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What is the view of human nature in Behavior?
- behavior is determined by environment
- useless to rate humans as "good" or "bad"
- focus on behavioral descriptions of people rather than trait descriptions
- do not see thoughts and feelings as determinants of behavior, instead see only the environment as critical.
- Humans are motivated to adapt to the environment
What are the central constructs of Behavioral?
- major models of learning- operant conditioning, classical conditions, and observational
- Behavior serves to obtain things that help us survive, things that become valuable to us, or reinforcing, and to move us away from behavior that don't promote survival
What are the goals in Behavioral?
- reduce or eliminate maladaptive behavior and teach or increase the incidence of adaptive responses
- don't try to delete behavior, but try and prescribe behavior...
What is the role of assessment in Behavioral therapy?
- very important, scientific process that focuses on "what client does, rather than the traits the client has"
- both formal and informal, but NOT personality assessment or looking for cause
- assessment is linked closely to intervention, focuses on the current behavior, paying attention to consequences and antecedents
- observations are most "theoretically pure" assessments
What is the role of the counselor in Behavioral?
- model for client
- consultant who is teaching client necessary skills to be own therapist
- active and directive
What is the role of the client in Behavioral?
- NOT a patient
- expected to contribute actively
- complete homework faithfully
- learner of info presented by counselor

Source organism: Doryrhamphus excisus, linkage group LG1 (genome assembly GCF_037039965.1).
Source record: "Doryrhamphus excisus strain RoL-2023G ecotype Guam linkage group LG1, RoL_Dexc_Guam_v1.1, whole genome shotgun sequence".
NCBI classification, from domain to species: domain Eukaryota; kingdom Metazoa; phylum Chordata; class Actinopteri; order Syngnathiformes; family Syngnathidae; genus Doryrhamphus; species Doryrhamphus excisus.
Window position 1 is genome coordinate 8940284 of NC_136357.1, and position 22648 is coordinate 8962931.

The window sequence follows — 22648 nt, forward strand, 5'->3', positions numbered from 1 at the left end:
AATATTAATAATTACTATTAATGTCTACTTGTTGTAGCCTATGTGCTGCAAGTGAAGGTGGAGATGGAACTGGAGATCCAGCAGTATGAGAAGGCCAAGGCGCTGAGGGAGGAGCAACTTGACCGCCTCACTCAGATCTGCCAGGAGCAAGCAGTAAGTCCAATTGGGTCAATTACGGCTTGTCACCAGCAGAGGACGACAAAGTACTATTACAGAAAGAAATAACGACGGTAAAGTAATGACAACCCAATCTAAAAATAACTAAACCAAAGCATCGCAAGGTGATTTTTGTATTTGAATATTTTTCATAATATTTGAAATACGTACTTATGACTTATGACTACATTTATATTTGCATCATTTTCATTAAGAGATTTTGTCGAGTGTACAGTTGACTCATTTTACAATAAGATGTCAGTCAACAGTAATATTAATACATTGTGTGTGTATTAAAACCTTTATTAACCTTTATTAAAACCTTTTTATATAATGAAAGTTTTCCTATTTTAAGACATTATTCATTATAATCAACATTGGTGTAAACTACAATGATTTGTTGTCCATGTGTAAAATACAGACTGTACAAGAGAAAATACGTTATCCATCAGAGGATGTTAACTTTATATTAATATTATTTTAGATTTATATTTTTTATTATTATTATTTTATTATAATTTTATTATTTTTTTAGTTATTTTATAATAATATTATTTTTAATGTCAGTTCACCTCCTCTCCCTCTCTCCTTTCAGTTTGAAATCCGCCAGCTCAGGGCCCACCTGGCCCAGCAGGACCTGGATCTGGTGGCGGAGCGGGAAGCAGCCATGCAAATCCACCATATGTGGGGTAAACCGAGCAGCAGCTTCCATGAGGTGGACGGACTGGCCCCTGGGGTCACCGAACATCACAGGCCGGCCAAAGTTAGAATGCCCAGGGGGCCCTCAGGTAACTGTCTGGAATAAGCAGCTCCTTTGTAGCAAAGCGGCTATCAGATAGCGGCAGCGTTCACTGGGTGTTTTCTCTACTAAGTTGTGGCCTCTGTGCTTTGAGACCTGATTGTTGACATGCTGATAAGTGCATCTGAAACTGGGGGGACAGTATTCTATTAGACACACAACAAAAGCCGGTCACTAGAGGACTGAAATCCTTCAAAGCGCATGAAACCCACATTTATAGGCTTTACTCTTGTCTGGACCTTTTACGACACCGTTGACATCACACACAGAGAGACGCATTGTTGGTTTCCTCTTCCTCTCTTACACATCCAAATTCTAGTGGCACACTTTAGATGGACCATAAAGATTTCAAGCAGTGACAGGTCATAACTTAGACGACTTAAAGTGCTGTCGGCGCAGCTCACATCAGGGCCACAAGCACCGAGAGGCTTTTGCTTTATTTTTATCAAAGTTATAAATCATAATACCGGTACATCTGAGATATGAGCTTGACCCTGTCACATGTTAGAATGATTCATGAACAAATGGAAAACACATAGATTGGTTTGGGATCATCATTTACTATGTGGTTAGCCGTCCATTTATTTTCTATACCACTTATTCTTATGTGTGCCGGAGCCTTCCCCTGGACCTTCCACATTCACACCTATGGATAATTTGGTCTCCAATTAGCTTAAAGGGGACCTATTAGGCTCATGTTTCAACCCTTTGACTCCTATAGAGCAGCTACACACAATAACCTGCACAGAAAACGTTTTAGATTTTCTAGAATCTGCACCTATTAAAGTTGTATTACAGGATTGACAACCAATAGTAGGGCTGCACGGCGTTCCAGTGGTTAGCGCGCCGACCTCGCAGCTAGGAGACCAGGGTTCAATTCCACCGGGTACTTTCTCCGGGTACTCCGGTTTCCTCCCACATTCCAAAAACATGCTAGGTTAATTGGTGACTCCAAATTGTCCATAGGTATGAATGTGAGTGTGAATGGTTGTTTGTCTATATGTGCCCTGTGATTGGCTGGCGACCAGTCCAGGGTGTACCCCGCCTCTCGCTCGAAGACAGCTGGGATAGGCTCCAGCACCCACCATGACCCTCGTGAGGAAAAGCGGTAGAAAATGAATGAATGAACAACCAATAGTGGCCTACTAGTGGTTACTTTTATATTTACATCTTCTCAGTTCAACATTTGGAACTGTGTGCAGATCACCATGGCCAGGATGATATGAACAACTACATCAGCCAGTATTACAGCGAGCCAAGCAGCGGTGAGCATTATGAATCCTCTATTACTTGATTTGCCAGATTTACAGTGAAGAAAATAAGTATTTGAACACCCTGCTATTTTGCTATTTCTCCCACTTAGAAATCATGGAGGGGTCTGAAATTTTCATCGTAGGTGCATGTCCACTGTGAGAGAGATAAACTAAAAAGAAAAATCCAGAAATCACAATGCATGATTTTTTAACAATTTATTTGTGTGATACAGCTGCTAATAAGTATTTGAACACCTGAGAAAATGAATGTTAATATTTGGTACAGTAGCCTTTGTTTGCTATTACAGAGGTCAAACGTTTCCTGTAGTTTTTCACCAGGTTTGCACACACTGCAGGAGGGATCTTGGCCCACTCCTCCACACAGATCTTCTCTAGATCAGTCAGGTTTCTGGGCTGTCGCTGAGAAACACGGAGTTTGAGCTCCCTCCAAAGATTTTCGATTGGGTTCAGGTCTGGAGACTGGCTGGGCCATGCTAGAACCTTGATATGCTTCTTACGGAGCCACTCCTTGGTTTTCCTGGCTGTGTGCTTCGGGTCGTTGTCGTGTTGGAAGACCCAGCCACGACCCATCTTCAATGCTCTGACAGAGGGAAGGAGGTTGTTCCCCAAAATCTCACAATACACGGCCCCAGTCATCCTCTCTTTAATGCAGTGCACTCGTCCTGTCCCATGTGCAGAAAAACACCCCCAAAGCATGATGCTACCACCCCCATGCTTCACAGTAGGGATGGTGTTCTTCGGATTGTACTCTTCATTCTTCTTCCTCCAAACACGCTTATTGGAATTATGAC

What is the nature of the relationship in Behavioral?
- "clinical interaction constitutes a form of experiment"
- most contemporary BT see a good relationship as important
What techniques are used in Behavioral?
- Relaxation training
- exposure therapy
- systematic desensitization
- aversive techniques
- "blow-up" or paradoxical intention- clients actively practice and elaborate on their symptoms
- shaping- process of teaching a new behavior
- punishment-consequences are linked to a decrease of behavior
- assertiveness training
- stimulus control
- covert conditioning
What happens in Behavioral therapy?
- 2 phases- assessment and intervention
- 1st session is critical- 4 goals- rapport, choose target behavior, gather data, educate the client about behavioral approach
- create a written contract
- "client is never wrong"
Evaluation of Behavioral
Strengths and Weaknesses
Strengths- received support from outcome research
- Weaknesses- cold hearted b/c of scientific approach and language, denies rights and freedoms of clients, ignores the importance of emotion, too simplistic
- emphasis on observable behavior at the expense of thought and feeling
- neglect of client's past
What are applications for Behavioral?
works best on narrowly defined problems, such as phobias